Fighting leads to suspensions, so that’s not the answer. That said, yes, this team hasn’t been playing physically. Soft is a dangerous word to throw around. Players have pride and put the work in to be at this level. But you can’t keep getting outrebounded by double digits and expect to win. You can’t keep losing battles for 50-50 balls and expect to win. This team needs to play with more toughness, no doubt. I don’t see a trade coming. It has to happen internally. And the fact that Carter, at 20, is the one you mention is both a good sign and a bad one. It means the Bulls have a young, foundational leader who was still trying to dunk and block dunks at the end of the Cavaliers’ loss. But it also means he’s standing out right now in a locker room largely lacking in this department.

I’ve been reading you for as long as I could read. Why doesn’t Jim utilize Shaq Harrison, Denzel Valentine or Daniel Gafford more? It’s been five games and those guys have barely (if at all) touched the floor. For all the rebounding issues the Bulls have had, it seems like they could really use some energy in the paint. - Luke D.

Changing the rotation should be on the table. Don’t forget: Chandler Hutchison is close to a return as well. The Bulls are playing soft, particularly defensively and in rebounding. Valentine is actually a strong rebounder for his position. There’s been a lot of fan love for Gafford over Luke Kornet. I thought Kornet played pretty well in Cleveland so I’d probably keep Kornet in the rotation. But something should change.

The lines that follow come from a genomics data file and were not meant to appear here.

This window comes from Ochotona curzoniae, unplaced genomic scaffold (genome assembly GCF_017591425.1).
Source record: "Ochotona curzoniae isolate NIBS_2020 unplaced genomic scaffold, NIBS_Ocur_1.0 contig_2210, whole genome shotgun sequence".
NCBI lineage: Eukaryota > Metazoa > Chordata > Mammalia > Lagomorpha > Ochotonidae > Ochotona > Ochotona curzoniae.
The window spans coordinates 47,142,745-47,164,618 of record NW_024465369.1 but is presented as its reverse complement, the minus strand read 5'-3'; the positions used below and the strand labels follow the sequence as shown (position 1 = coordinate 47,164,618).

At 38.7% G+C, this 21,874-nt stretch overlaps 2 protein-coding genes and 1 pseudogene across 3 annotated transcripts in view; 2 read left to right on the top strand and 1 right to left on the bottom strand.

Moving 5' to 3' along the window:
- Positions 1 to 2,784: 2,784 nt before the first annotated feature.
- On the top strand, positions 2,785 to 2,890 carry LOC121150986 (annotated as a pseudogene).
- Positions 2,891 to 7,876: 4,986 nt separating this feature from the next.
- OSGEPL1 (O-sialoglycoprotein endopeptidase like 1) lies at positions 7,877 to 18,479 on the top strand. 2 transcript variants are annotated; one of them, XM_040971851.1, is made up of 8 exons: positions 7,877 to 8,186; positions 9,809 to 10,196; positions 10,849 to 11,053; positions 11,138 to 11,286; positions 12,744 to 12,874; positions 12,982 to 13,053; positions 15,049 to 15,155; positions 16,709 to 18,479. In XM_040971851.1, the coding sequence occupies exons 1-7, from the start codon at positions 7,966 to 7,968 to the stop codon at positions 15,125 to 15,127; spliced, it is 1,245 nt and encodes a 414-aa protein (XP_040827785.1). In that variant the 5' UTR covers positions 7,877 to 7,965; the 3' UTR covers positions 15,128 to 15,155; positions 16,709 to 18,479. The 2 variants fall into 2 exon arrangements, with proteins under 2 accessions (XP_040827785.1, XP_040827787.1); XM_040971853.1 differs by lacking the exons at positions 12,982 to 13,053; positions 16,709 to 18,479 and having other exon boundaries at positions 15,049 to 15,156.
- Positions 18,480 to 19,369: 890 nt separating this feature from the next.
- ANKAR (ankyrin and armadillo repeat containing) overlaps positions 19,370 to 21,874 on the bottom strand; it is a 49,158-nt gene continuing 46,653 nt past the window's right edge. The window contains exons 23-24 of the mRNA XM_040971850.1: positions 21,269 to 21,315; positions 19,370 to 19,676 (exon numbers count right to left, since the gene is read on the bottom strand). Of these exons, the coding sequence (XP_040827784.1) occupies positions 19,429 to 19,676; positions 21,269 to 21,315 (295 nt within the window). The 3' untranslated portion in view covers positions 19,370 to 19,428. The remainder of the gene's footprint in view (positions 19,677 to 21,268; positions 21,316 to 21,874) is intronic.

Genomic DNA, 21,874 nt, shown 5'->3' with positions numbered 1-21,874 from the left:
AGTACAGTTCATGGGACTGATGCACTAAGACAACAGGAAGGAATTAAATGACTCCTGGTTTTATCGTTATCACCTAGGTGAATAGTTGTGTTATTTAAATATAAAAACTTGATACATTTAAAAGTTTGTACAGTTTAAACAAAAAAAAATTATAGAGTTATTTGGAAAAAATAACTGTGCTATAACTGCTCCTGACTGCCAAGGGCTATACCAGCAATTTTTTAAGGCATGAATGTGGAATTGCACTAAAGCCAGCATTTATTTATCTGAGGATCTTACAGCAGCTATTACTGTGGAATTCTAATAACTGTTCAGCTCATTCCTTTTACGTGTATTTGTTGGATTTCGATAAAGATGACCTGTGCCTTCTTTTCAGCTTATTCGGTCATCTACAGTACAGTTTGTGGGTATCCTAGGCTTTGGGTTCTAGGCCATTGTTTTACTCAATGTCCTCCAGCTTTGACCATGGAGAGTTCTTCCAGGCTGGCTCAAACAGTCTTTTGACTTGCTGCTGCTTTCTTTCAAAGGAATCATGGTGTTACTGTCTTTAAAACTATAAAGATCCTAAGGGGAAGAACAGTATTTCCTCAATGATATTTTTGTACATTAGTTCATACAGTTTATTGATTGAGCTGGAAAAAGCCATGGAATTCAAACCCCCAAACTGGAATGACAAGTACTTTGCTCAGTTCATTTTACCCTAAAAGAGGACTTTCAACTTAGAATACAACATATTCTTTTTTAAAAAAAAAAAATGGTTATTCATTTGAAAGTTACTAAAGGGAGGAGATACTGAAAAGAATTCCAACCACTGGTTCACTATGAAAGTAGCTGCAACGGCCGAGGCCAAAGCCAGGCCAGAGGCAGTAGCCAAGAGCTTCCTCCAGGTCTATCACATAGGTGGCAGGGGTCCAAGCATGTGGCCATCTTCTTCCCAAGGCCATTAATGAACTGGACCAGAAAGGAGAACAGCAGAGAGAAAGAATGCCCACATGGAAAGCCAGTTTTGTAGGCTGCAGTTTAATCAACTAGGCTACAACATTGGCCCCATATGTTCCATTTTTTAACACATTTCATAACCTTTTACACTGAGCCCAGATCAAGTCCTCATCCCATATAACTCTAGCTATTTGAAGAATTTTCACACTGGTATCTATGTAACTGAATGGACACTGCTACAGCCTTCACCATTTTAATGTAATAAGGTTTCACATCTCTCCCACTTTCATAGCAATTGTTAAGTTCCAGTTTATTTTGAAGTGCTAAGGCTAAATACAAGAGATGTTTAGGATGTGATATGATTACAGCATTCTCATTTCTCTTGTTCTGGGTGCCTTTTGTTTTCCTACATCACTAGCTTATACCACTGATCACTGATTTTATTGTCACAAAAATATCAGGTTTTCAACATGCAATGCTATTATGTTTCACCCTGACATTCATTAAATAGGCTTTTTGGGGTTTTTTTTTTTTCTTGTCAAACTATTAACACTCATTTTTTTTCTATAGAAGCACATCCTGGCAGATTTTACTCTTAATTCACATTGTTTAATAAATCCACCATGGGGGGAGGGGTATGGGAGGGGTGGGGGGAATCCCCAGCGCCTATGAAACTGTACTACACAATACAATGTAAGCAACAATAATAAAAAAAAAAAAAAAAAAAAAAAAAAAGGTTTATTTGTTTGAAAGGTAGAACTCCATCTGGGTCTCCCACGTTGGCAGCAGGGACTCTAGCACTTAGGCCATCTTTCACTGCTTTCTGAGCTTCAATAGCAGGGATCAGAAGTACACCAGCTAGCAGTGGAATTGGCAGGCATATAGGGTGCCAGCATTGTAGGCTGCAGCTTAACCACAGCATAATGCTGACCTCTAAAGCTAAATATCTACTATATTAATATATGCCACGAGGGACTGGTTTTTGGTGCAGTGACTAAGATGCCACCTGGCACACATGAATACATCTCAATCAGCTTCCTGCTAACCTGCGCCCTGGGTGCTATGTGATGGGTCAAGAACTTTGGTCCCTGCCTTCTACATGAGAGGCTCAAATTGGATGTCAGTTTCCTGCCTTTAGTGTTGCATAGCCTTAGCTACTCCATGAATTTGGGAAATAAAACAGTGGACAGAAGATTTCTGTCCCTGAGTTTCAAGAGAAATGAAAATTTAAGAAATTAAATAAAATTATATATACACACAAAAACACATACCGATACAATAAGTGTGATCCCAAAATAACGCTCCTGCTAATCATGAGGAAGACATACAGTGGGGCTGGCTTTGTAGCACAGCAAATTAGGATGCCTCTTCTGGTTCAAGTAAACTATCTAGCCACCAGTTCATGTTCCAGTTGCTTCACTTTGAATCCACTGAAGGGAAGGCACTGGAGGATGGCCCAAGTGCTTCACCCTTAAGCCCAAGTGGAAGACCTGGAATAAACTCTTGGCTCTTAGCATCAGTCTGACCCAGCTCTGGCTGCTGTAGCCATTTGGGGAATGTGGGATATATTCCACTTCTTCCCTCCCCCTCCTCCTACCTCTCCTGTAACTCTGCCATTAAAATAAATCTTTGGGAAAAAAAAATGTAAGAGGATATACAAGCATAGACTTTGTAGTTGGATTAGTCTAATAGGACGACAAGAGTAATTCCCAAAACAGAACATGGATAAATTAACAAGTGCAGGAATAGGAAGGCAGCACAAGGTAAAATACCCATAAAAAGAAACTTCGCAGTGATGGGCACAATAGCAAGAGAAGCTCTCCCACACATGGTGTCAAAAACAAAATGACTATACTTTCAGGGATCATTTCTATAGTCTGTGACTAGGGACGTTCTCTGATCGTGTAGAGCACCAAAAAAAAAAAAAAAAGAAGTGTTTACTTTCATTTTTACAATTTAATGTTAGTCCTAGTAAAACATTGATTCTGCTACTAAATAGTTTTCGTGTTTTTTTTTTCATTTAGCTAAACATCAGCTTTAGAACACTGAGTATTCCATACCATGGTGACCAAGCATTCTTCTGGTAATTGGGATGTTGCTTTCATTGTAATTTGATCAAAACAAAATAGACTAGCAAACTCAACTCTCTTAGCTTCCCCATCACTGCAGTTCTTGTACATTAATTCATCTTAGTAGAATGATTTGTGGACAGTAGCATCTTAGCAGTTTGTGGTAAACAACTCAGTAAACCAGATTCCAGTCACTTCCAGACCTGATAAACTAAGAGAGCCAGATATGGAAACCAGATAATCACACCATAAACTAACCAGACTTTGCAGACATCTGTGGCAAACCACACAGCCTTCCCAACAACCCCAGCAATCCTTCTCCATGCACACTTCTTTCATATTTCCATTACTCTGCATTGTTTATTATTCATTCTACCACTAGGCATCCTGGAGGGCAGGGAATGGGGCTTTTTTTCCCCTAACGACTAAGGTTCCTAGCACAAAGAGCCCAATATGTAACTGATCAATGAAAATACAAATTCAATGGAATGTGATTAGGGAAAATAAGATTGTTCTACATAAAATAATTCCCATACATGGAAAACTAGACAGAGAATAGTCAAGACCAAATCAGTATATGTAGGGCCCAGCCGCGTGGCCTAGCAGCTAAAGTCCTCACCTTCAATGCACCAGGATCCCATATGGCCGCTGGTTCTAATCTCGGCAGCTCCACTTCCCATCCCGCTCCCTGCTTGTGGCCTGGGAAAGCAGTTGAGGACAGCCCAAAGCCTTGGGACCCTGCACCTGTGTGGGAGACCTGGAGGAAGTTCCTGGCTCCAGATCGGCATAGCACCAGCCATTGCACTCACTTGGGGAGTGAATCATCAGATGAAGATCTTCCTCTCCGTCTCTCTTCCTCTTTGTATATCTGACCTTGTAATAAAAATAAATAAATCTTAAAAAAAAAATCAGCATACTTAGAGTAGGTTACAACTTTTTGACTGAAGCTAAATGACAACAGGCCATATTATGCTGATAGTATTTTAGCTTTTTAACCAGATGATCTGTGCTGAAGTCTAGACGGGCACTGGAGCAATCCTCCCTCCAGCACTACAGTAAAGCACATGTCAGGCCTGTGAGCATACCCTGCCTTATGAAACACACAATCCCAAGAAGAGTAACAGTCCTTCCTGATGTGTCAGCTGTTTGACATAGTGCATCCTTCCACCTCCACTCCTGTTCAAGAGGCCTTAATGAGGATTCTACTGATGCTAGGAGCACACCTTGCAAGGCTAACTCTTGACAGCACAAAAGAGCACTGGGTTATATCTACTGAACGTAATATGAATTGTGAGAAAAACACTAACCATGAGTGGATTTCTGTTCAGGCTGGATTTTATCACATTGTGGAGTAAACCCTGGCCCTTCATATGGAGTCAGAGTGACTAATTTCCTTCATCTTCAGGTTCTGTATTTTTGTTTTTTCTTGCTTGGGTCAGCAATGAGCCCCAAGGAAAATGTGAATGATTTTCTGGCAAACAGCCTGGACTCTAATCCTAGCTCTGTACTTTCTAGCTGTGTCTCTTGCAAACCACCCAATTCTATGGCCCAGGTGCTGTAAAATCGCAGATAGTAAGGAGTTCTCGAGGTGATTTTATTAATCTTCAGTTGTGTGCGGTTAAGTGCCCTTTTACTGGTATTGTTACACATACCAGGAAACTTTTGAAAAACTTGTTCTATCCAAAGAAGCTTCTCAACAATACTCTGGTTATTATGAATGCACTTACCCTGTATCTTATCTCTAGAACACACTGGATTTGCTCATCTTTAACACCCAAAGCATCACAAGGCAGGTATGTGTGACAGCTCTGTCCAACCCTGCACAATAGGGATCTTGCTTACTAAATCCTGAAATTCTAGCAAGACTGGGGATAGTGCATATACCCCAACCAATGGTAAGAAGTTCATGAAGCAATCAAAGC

What is the main reason for the Bulls’ lack of defensive effort and what’s up with the three-guard lineup when they are constantly being outrebounded on a nightly basis? - Alexander H.

Hutchison’s return should end the three-guard rotation. As for the lack of defensive effort, Wendell Carter Jr. gave strong voice to that following the loss in Cleveland. He talked about each player needing to focus on his individual matchup and to take pride in it. And that’s a second-year player who just turned 20 in April.

Can you pinpoint exactly what is wrong with this Bulls team? Implosions in the fourth quarter? Complete inability to play any sort of basketball in crunch time? Lack of 3 point shooting? Lack of rebounding? All of the above and more? What is the first thing the Bulls should do to fix their woeful play? - John O.

Pinpointing would seem to narrow the focus. There are myriad issues. They are getting crushed on the boards, play poor defense at crucial moments and often resort to not making the extra pass offensively when the game is close.

This will be lost in the anger and apathy surrounding this three-game losing streak, but the Bulls are doing some good things. They’re not turning the ball over, posting just six to 25 assists in Cleveland. Their 3-point shooting finally ticked upward to 36 percent against the Cavaliers. None of this is cause for celebration, obviously. But there are signs this could turn around at some point.